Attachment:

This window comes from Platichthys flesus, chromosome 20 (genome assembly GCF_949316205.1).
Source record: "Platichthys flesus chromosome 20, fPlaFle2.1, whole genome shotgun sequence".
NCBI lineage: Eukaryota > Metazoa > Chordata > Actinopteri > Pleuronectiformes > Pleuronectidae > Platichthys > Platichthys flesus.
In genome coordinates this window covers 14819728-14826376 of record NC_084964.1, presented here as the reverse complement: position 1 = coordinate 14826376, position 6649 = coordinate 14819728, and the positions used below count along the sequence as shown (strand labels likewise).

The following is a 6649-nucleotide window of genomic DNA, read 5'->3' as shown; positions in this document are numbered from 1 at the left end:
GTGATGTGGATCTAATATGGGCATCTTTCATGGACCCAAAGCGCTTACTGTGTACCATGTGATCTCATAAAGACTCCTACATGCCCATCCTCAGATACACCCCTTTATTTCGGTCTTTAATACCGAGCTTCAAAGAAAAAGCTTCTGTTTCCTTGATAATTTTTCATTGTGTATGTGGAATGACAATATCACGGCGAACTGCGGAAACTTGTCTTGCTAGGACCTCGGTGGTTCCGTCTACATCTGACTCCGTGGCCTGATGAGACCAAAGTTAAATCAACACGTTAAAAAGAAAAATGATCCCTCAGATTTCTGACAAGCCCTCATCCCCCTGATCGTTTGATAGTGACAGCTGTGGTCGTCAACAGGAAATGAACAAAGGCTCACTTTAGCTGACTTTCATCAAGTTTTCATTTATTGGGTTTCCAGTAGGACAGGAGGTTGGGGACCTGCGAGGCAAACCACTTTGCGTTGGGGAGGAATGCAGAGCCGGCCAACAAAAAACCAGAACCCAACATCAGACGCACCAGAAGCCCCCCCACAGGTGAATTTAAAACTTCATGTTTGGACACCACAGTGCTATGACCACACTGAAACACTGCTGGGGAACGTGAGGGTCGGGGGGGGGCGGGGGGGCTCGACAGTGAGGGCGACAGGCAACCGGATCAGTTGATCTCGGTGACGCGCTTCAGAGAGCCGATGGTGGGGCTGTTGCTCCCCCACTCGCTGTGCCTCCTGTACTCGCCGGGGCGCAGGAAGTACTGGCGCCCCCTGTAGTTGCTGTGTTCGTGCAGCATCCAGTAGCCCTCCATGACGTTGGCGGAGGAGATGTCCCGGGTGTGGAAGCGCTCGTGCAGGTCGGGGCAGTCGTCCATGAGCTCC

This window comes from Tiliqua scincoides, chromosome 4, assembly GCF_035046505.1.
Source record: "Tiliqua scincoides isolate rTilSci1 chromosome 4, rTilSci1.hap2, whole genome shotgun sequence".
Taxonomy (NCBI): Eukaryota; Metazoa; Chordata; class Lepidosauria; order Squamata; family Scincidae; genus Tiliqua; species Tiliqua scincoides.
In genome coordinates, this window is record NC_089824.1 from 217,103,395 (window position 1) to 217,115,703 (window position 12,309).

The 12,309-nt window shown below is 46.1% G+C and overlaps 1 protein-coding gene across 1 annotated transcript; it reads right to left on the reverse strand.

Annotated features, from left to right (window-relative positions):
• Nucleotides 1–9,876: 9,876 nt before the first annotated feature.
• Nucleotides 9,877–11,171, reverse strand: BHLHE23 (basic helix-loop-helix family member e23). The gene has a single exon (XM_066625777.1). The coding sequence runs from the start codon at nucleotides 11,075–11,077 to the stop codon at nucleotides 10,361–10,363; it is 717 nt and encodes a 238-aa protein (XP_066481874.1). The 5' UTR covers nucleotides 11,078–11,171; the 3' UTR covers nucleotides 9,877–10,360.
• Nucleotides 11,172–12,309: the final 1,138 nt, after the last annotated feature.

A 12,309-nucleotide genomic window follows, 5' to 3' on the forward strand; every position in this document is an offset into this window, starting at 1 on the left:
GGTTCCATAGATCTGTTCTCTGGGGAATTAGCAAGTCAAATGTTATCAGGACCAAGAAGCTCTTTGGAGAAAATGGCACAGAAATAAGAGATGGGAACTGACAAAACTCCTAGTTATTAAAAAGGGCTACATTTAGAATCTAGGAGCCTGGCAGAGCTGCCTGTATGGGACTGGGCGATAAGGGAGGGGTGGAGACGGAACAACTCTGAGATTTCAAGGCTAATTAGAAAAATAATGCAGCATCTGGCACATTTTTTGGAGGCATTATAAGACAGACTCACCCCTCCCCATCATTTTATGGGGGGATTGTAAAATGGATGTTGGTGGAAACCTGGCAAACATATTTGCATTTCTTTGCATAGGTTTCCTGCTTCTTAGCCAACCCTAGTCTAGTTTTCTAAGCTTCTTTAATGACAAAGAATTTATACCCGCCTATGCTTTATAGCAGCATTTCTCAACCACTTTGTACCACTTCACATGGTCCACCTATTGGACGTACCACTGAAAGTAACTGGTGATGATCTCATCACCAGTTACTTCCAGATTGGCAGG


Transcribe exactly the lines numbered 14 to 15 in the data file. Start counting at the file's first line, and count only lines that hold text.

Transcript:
• Nucleotides 9,877–11,171, reverse strand: BHLHE23 (basic helix-loop-helix family member e23). The gene has a single exon (XM_066625777.1). The coding sequence runs from the start codon at nucleotides 11,075–11,077 to the stop codon at nucleotides 10,361–10,363; it is 717 nt and encodes a 238-aa protein (XP_066481874.1). The 5' UTR covers nucleotides 11,078–11,171; the 3' UTR covers nucleotides 9,877–10,360.
• Nucleotides 11,172–12,309: the final 1,138 nt, after the last annotated feature.